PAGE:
Money & Finance

State Ownership and Systemic Risk: Evidence from the Indian Financial Sector During 2007-09

  • Blog Post Date 01 April, 2011
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Nirupama Kulkarni

University of California, Berkeley

nirupama_kulkarni@ haas.berkeley.edu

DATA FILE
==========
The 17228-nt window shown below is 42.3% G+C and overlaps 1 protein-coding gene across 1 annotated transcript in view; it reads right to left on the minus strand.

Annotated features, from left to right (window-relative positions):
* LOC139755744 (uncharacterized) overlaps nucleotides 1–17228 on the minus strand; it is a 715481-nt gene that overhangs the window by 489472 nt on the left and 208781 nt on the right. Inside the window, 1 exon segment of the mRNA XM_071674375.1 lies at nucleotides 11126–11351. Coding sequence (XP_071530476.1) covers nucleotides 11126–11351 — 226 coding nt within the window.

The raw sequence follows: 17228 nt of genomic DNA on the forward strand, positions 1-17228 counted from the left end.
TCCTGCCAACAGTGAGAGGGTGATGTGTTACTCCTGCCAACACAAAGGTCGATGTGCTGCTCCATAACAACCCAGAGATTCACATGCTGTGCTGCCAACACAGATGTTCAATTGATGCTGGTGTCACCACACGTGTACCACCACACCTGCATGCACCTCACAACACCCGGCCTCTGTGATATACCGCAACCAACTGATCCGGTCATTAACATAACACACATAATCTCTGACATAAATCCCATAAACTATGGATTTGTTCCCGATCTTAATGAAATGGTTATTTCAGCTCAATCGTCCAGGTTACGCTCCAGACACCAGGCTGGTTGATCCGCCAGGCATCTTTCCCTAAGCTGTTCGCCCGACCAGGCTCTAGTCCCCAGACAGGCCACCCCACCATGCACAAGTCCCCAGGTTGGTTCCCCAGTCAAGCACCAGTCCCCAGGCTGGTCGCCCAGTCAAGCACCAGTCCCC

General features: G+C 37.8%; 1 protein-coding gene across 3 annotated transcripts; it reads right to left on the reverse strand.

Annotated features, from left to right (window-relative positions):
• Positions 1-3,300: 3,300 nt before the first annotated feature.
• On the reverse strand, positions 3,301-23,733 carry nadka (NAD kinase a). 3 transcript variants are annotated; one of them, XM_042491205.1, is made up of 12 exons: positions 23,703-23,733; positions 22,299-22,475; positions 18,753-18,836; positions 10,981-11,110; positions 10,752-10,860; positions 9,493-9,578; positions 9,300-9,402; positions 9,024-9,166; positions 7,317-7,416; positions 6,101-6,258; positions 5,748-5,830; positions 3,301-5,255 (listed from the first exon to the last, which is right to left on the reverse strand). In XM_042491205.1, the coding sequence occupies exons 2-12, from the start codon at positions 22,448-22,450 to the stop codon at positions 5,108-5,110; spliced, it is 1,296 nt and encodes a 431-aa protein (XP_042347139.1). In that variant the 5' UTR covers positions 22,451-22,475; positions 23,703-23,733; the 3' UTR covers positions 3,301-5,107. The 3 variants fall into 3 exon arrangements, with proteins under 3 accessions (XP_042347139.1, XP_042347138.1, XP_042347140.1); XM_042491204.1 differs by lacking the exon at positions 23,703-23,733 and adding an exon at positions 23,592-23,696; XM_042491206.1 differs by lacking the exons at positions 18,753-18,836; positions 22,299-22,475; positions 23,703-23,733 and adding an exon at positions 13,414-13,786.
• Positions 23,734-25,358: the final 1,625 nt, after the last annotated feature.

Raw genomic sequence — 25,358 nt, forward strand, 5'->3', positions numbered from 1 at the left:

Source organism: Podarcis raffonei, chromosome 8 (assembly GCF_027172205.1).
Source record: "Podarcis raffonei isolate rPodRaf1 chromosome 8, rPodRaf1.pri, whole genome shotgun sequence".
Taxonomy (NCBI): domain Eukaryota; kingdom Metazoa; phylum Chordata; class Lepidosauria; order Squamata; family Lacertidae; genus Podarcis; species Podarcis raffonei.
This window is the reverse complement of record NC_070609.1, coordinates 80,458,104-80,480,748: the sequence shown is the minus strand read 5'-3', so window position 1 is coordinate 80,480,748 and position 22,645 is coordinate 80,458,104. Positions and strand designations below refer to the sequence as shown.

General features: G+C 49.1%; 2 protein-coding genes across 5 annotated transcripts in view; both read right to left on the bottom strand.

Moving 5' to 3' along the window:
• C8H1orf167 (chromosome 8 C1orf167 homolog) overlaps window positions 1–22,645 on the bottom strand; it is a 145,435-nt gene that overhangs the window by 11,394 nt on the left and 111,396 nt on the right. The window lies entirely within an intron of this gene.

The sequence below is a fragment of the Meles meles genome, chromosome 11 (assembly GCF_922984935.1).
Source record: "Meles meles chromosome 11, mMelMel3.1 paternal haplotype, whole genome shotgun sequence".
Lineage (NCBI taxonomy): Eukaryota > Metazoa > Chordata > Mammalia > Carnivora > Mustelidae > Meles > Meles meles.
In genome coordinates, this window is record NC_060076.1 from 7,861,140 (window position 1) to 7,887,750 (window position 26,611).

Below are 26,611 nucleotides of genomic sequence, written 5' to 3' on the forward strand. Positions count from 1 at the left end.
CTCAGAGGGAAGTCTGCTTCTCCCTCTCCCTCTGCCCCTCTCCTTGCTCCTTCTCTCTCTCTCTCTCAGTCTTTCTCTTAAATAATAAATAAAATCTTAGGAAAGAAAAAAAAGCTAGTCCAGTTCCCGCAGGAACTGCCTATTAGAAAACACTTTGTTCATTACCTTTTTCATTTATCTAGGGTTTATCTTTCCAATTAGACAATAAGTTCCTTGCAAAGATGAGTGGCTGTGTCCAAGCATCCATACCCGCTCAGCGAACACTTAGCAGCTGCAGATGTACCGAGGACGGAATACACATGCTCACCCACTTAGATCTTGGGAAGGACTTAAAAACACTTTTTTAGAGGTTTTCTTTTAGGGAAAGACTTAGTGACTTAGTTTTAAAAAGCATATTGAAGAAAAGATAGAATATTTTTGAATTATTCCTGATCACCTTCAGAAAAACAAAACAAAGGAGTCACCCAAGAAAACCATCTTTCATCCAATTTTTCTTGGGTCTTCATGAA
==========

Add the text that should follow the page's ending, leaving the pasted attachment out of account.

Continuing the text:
The study analyses the performance of banks in India during 2007-09 in order to study the impact of ownership structure on bank vulnerability to a crisis. Authors find that in the private sector, vulnerable private-sector banks – based on ex-ante measures of exposure to a crisis – performed worse than safer banks; however, the opposite was true for state-owned banks. Authors explain this puzzling result by analysing the behaviour of deposit and lending growth of banks. The vulnerable private-sector banks experienced deposit withdrawals and shortening of deposit maturity relative to other private-sector banks. In contrast, vulnerable state-owned banks relatively grew their deposit base, more so in term deposits, and increased their loan advances, at cheaper rates, and especially to public-sector firms. These results are consistent with greater market discipline on private-sector banks and lack thereof on state-owned banks which are able to access credit cheaply even after underperformance as they have access to stronger government guarantees and forbearance.

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